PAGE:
Astronomy Day 2002
On Saturday, April 20, the W.A.
Gayle Planetarium and the Auburn Astronomical Society teamed up for
the fifth consecutive year to celebrate National Astronomy Day in central
Alabama. The weather was good and observing with the telescopes was
enjoyed by a crowd estimated at over 400 by planetarium director, Rick
Evans. Two shows were needed in the planetarium to accommodate
the largest crowd we've had since our annual joint venture began back in
1998. Thanks, as always, to Rick for the publicity generated to attract
such a turn-out.
Special thanks also, to the following AAS members, who volunteered their
time, hardware, and expertise, to share the beauty of the night sky with
the Astronomy Day visitors:
First row: Russell Whigham, Alan Cook, William Baugh, Gail Smitherman,
Second row: Joyce and Rhon Jenkins, Marvin Smitherman, Diane
and Jim Locke, John Clifton, Eddie Kirkland
AAS member, Mark Brown was serving double duty helping Rick with
the day's activities and AAS friend, David Wayne Key was there,
representing the Alex City delegation. This is the first year that
Wood and Scott Thompson were not able to attend. I'm sure
they missed being there as much as we missed having them. John Williams,
another Astronomy Day regular, had to cancel as well. We're hoping
they can be back with us next year.
William Baugh; 120mm f/5 refractor
Eddie Kirkland, 16" f/4.5 Midnight Telescopes Dobsonian
John Clifton; Meade 203SC/LXD500
Alan Akin; Orion Short tube 80mm f/5 refractor
Rhon and Joyce Jenkins; 18-inch Starmaster Dobsonian
Alan Cook and Susie Jensen; 10-inch Meade SCT, LX50, 20X80 binoculars
Russell Whigham; Celestron C-11, Criterion RV-6
Gail and Marvin Smitherman; Orion StarMax 127 Mak-Cassegrain
Jim and Diane Locke 8-inch Celestar Celestron SCT
(Above) William Baugh gives a sneak preview of the Moon as the
crisp Spring shadows lengthen.
(Right) Alan Akin shares in the pleasure of a young man's first look
through a "real telescope".
appreciation to us for our contributions to the day's event. A big
"Thank You" back to Rick and the rest of the planetarium staff -- not only
for the watches -- but for all of the time and energy that goes into each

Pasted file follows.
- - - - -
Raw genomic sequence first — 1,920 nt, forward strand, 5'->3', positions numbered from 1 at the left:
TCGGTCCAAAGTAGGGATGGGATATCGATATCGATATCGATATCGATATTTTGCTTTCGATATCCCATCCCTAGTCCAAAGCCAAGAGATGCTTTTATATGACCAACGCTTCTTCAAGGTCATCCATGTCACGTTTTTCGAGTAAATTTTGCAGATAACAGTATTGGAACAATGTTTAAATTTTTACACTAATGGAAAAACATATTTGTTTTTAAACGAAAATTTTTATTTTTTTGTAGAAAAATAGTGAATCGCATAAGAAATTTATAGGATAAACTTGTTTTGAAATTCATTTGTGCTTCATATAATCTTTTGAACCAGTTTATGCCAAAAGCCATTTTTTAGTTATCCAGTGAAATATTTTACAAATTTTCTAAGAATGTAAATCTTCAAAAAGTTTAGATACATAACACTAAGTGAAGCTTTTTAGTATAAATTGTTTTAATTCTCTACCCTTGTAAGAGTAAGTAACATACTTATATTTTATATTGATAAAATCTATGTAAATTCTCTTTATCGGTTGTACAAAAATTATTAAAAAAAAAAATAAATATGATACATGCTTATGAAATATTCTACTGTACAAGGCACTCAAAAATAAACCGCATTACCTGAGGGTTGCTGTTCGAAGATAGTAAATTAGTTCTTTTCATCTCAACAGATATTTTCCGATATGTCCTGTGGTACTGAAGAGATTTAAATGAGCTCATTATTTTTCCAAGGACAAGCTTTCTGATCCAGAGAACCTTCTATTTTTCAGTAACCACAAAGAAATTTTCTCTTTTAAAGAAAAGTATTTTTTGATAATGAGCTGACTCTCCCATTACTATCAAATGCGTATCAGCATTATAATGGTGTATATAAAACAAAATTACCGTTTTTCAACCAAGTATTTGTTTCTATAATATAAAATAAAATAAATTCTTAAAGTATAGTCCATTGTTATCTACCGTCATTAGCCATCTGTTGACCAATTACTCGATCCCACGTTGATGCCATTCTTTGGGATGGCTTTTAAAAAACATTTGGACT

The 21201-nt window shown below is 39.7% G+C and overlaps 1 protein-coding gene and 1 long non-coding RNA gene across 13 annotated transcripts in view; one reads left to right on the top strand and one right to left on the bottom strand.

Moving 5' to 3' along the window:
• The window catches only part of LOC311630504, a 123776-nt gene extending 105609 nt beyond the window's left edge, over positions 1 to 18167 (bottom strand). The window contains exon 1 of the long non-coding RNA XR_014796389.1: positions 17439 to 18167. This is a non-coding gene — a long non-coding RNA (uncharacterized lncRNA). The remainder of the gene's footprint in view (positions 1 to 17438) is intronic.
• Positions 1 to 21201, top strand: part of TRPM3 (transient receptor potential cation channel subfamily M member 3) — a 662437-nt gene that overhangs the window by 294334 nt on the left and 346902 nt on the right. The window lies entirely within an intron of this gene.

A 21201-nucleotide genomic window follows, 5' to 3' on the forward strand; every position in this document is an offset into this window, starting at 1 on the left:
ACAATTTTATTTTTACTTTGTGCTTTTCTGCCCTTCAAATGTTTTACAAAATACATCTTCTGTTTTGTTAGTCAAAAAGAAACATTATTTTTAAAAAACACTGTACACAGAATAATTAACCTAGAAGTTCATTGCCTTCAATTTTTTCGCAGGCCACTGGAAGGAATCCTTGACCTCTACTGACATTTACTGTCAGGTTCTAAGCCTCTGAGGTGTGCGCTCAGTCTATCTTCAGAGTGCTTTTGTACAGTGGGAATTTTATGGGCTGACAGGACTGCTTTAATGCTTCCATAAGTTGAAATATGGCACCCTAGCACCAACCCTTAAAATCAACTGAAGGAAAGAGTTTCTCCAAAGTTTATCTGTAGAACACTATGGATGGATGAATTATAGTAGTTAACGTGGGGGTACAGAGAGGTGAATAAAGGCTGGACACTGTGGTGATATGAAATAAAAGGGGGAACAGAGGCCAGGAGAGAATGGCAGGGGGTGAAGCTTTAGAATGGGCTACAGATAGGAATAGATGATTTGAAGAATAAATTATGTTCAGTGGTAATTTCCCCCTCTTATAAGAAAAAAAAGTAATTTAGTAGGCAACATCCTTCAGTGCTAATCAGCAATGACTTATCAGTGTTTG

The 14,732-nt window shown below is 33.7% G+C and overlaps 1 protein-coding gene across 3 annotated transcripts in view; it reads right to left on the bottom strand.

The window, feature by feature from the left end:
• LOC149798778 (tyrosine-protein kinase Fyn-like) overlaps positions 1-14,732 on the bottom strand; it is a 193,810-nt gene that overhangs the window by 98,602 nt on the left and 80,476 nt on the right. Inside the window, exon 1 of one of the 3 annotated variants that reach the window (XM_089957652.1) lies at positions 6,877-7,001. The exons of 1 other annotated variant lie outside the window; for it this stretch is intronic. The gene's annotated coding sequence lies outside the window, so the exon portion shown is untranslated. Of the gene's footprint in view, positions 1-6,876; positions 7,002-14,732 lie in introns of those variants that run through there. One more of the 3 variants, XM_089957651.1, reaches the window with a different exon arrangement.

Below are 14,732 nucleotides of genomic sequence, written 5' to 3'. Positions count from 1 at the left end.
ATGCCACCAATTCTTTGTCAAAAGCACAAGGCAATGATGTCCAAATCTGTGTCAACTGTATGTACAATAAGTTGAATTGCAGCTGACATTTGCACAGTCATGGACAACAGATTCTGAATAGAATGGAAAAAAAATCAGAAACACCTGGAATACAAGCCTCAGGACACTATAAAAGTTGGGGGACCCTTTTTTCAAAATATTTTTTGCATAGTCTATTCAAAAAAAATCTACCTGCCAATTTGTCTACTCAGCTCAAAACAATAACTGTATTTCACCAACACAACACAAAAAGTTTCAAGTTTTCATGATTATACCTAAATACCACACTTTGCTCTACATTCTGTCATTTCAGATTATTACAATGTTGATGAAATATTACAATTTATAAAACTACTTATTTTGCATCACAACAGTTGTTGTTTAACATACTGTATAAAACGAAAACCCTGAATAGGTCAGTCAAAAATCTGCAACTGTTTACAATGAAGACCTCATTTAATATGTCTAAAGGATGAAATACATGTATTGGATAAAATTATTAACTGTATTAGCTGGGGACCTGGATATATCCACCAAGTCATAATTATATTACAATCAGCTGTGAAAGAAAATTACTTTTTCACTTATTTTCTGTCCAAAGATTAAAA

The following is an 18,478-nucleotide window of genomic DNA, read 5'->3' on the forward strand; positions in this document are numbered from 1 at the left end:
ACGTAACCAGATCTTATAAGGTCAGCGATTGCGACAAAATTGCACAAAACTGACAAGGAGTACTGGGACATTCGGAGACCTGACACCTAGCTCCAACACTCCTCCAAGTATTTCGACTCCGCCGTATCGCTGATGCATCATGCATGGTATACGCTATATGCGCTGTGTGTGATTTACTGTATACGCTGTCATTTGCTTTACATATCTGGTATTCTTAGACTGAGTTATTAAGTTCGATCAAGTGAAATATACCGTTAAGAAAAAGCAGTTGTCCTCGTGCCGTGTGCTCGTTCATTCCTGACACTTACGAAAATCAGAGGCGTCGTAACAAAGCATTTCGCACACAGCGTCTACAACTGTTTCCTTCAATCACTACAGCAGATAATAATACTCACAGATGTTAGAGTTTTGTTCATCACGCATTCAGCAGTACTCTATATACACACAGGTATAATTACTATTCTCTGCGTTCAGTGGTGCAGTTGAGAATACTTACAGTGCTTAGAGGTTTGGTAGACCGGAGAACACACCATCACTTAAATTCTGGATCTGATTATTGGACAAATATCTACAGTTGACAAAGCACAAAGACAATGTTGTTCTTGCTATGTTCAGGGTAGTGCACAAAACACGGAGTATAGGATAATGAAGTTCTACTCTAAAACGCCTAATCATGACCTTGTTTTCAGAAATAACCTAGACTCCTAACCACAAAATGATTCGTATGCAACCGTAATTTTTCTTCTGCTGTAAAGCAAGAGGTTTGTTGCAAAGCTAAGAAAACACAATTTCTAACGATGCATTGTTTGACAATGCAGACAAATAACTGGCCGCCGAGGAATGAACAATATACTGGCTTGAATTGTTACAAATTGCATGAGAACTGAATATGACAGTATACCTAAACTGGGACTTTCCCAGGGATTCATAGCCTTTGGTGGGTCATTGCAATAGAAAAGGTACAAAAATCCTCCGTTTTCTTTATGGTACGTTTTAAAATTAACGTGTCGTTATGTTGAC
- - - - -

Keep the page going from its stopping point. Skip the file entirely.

year's highly successful joint venture.
|AAS members began arriving at about 4:00 to set up their
telescopes on the lawn in front of the planetarium.
By 5:00 the visitors had already begun to assemble around the telescopes.
Smitherman had her scope equipped with a solar filter and wowed the
early arrivals with an impressive display of sunspots.
The evening officially began at 6:00 PM in the auditorium. Following
an introduction by Rick Evans, AAS president, Dr. Rhon Jenkins,
used a Power Point presentation to introduce the visitors to the Auburn
It was at this time that Rick called Rhon, Mark Brown, and your editor
to the front of the auditorium and presented each of us with a Planisphere
Watch, as a token of his
At 6:30, we began the Tour of Telescopes. Each telescope owner
who wished to participate, talked for a few minutes about their
||telescope -- the advantages of the optical and mount designs,
what accessories they chose and why, etc, followed by taking questions
from the group. With the large diversity of telescopes represented by our
members, the visitors left with a much better understanding of the astronomical
hardware. Next, to reinforce this introduction to telescopes, we
went back inside for "More Than Meets the Eye", a planetarium program which
illustrates what you can expect to see using a variety of different telescopes
and binoculars. This was followed by "Tour of the Night Sky".
The Spitz Space Transit Planetarium projector in the auditorium was set
to display the stars as seen from Montgomery, Alabama on April 20th. A
brief tour of the night sky was conducted to point out the constellations.
At 7:45 Door Prizes Tickets were drawn. Among the prizes were:
The recipient of the complimentary Auburn Astronomical Society membership
was Althea Katrina Jones, of Montgomery. On her drawing entry
form, she wrote:
"I'm glad I came. I haven't been to the planetarium since I
was a kid. I left work early to attend."
Congratulations and welcome to the group, Althea!
Following the door prize drawings, Astronomy Day visitors returned outside
to a darkened sky to begin viewing through the telescopes provided by the
Auburn Astronomical Society. We viewed the first quarter Moon and
a cluster of the naked-eye the planets Jupiter, Saturn, Mars, and
As is the case each year, we were able to assist bewildered telescope
owners with their personal telescope assembly and set-up woes. We
also met Wayne Baker, of Clanton, who is seeking help with a light
pollution problem, and Dale Harrison, of Auburn, with whom we recently
established a correspondence.